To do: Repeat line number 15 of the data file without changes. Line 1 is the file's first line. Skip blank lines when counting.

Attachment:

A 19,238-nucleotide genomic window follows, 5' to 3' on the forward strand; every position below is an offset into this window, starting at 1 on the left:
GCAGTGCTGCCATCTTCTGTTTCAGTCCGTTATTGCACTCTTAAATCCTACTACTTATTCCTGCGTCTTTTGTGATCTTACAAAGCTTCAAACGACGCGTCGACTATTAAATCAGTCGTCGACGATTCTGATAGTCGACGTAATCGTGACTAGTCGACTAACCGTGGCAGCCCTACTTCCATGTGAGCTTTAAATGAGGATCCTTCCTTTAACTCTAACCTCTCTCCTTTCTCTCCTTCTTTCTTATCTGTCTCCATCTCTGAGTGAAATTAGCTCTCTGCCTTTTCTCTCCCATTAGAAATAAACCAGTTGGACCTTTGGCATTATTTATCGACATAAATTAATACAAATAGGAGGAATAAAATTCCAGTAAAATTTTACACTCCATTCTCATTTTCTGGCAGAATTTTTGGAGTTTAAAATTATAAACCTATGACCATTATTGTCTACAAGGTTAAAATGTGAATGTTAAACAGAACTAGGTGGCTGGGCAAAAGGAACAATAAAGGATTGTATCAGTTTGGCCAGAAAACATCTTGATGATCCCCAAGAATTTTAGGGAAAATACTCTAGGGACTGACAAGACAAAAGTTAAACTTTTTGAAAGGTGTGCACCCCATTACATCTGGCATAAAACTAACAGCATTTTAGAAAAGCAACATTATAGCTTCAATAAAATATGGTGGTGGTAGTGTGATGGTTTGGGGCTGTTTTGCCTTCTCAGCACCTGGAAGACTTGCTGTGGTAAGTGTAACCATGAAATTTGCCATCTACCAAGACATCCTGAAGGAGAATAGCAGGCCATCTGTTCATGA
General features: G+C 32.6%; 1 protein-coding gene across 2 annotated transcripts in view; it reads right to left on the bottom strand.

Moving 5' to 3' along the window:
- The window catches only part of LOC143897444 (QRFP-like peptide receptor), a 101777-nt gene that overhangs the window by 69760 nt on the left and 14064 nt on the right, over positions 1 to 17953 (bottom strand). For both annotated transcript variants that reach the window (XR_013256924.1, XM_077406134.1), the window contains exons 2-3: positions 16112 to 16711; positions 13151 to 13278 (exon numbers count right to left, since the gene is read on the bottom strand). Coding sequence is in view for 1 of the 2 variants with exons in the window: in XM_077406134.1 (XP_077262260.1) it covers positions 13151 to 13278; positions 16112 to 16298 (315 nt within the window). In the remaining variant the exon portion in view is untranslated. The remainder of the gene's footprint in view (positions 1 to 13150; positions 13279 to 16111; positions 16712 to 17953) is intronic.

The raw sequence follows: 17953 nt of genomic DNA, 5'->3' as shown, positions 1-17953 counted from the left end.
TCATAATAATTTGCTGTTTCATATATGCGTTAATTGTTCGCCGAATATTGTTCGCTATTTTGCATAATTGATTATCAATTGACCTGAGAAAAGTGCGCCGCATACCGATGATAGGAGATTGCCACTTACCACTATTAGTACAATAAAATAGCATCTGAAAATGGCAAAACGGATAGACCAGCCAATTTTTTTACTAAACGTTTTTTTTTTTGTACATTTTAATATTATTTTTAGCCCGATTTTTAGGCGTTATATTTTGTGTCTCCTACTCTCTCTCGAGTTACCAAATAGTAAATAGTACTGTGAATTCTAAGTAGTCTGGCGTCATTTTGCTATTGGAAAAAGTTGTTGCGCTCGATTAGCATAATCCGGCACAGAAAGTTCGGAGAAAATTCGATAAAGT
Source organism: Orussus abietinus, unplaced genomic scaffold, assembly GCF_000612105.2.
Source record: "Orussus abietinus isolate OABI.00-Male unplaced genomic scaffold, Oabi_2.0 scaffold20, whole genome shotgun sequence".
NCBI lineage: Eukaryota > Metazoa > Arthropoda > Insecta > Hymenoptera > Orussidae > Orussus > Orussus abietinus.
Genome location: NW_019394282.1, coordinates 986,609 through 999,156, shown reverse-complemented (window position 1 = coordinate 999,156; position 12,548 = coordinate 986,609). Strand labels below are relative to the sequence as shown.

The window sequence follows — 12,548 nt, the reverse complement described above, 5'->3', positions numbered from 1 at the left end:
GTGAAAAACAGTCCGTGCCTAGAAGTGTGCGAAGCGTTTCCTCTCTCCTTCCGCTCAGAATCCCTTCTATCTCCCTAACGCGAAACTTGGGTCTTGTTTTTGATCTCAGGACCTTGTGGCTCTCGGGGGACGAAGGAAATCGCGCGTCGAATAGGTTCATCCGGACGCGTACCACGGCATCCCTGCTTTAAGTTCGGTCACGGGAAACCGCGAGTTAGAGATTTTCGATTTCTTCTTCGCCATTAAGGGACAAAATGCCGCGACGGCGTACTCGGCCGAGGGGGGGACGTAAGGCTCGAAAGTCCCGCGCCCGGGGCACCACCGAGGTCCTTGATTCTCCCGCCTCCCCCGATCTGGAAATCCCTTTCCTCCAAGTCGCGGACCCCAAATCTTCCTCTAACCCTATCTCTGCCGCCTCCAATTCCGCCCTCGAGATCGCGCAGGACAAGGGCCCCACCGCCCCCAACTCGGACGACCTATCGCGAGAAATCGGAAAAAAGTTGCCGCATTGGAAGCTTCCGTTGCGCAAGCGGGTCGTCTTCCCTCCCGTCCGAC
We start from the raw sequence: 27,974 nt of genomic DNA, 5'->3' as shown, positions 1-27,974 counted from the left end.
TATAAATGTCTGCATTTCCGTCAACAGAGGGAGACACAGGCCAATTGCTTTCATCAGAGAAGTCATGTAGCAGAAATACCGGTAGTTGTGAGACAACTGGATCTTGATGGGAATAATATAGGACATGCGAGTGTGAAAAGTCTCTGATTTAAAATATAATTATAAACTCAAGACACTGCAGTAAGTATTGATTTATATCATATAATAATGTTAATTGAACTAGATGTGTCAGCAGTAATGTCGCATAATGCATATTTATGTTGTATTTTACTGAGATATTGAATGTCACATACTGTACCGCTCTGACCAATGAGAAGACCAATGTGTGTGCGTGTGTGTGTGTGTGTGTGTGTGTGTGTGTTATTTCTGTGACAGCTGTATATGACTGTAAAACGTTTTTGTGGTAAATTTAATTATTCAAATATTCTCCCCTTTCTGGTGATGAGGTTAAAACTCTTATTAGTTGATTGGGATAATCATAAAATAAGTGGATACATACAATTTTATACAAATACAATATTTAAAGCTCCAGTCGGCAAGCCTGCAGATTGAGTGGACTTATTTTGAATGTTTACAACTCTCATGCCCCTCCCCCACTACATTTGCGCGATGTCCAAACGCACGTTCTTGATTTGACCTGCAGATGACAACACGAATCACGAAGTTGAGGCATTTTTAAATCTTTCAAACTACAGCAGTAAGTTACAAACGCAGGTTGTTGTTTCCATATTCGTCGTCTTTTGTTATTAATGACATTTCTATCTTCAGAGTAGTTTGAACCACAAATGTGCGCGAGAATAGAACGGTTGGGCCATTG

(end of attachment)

TATAAATGTCTGCATTTCCGTCAACAGAGGGAGACACAGGCCAATTGCTTTCATCAGAGAAGTCATGTAGCAGAAATACCGGTAGTTGTGAGACAACTGGATCTTGATGGGAATAATATAGGACATGCGAGTGTGAAAAGTCTCTGATTTAAAATATAATTATAAACTCAAGACACTGCAGTAAGTATTGATTTATATCATATAATAATGTTAATTGAACTAGATGTGTCAGCAGTAATGTCGCATAATGCATATTTATGTTGTATTTTACTGAGATATTGAATGTCACATACTGTACCGCTCTGACCAATGAGAAGACCAATGTGTGTGCGTGTGTGTGTGTGTGTGTGTGTGTGTGTGTTATTTCTGTGACAGCTGTATATGACTGTAAAACGTTTTTGTGGTAAATTTAATTATTCAAATATTCTCCCCTTTCTGGTGATGAGGTTAAAACTCTTATTAGTTGATTGGGATAATCATAAAATAAGTGGATACATACAATTTTATACAAATACAATATTTAAAGCTCCAGTCGGCAAGCCTGCAGATTGAGTGGACTTATTTTGAATGTTTACAACTCTCATGCCCCTCCCCCACTACATTTGCGCGATGTCCAAACGCACGTTCTTGATTTGACCTGCAGATGACAACACGAATCACGAAGTTGAGGCATTTTTAAATCTTTCAAACTACAGCAGTAAGTTACAAACGCAGGTTGTTGTTTCCATATTCGTCGTCTTTTGTTATTAATGACATTTCTATCTTCAGAGTAGTTTGAACCACAAATGTGCGCGAGAATAGAACGGTTGGGCCATTG